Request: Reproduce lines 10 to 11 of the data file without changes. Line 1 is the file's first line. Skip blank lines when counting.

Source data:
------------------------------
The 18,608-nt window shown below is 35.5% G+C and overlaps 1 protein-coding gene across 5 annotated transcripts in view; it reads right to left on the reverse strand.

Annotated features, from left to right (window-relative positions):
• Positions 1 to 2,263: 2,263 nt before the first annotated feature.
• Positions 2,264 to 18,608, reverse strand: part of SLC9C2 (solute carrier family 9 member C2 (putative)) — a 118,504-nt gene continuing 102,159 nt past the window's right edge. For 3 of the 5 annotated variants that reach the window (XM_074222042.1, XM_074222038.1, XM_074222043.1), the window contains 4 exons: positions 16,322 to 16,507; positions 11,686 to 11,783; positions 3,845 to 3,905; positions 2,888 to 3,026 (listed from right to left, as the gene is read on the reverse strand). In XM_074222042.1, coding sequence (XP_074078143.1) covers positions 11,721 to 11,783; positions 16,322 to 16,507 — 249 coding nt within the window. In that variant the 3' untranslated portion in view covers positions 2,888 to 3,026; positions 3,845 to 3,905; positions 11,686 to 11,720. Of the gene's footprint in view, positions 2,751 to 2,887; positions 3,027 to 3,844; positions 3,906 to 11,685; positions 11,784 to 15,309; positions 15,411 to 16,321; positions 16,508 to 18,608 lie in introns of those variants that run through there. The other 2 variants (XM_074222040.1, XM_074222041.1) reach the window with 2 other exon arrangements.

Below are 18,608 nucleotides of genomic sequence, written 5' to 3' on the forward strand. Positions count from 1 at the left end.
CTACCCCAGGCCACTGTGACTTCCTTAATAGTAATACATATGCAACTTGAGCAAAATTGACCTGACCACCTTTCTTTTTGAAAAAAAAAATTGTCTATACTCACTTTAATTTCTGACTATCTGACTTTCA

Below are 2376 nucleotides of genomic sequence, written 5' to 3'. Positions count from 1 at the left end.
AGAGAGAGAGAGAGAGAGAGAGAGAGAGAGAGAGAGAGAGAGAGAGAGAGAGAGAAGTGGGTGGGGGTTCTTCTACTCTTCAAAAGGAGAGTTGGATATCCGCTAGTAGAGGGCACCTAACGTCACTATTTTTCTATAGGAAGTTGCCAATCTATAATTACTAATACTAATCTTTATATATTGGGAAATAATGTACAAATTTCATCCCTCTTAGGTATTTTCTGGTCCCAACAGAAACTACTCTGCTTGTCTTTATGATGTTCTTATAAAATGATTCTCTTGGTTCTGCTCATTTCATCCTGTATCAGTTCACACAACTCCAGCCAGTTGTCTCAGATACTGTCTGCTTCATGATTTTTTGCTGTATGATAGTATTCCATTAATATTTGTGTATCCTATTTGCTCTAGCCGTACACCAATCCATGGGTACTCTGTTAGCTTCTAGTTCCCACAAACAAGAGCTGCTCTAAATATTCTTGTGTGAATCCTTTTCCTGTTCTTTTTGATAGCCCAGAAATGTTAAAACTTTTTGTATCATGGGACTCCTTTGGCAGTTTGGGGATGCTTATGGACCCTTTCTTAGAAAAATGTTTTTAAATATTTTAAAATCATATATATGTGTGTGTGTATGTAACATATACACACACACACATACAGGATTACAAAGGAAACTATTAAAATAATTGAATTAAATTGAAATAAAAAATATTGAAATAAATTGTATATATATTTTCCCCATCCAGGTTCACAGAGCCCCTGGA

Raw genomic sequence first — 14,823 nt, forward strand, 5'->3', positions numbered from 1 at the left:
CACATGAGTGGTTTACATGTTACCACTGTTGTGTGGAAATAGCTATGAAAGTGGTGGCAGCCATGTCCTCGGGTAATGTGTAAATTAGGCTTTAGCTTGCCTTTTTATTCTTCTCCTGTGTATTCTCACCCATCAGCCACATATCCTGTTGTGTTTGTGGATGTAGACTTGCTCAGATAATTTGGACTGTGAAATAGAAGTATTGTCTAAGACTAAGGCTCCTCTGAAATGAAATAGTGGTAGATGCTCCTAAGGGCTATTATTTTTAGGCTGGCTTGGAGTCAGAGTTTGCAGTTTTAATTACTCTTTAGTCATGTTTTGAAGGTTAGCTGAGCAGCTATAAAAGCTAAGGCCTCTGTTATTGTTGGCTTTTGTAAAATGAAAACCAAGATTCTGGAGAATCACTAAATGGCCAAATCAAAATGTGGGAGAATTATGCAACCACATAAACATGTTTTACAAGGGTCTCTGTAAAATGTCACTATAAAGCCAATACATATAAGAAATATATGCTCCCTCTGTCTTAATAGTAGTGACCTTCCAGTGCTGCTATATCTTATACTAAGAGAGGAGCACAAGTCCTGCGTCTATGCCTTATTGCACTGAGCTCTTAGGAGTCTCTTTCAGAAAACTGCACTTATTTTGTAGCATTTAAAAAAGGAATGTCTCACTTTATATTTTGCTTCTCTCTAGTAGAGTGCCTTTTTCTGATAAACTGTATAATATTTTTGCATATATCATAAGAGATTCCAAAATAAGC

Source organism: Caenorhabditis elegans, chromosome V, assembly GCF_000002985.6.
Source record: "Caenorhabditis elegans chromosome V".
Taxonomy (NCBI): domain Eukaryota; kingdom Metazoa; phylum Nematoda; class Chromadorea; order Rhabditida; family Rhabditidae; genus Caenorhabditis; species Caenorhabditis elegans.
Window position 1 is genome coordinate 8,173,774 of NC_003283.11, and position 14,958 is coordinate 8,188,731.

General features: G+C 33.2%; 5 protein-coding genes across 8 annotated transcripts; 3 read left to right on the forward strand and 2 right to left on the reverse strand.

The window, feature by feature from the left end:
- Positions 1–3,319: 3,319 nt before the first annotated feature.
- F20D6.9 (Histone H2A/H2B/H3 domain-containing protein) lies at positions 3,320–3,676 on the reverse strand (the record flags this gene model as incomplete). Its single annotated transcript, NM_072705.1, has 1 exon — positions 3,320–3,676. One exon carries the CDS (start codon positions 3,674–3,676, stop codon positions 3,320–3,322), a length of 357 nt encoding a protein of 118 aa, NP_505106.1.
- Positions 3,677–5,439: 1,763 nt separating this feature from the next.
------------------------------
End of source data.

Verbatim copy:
CACATGAGTGGTTTACATGTTACCACTGTTGTGTGGAAATAGCTATGAAAGTGGTGGCAGCCATGTCCTCGGGTAATGTGTAAATTAGGCTTTAGCTTGCCTTTTTATTCTTCTCCTGTGTATTCTCACCCATCAGCCACATATCCTGTTGTGTTTGTGGATGTAGACTTGCTCAGATAATTTGGACTGTGAAATAGAAGTATTGTCTAAGACTAAGGCTCCTCTGAAATGAAATAGTGGTAGATGCTCCTAAGGGCTATTATTTTTAGGCTGGCTTGGAGTCAGAGTTTGCAGTTTTAATTACTCTTTAGTCATGTTTTGAAGGTTAGCTGAGCAGCTATAAAAGCTAAGGCCTCTGTTATTGTTGGCTTTTGTAAAATGAAAACCAAGATTCTGGAGAATCACTAAATGGCCAAATCAAAATGTGGGAGAATTATGCAACCACATAAACATGTTTTACAAGGGTCTCTGTAAAATGTCACTATAAAGCCAATACATATAAGAAATATATGCTCCCTCTGTCTTAATAGTAGTGACCTTCCAGTGCTGCTATATCTTATACTAAGAGAGGAGCACAAGTCCTGCGTCTATGCCTTATTGCACTGAGCTCTTAGGAGTCTCTTTCAGAAAACTGCACTTATTTTGTAGCATTTAAAAAAGGAATGTCTCACTTTATATTTTGCTTCTCTCTAGTAGAGTGCCTTTTTCTGATAAACTGTATAATATTTTTGCATATATCATAAGAGATTCCAAAATAAGC

Source organism: Caenorhabditis elegans, chromosome V, assembly GCF_000002985.6.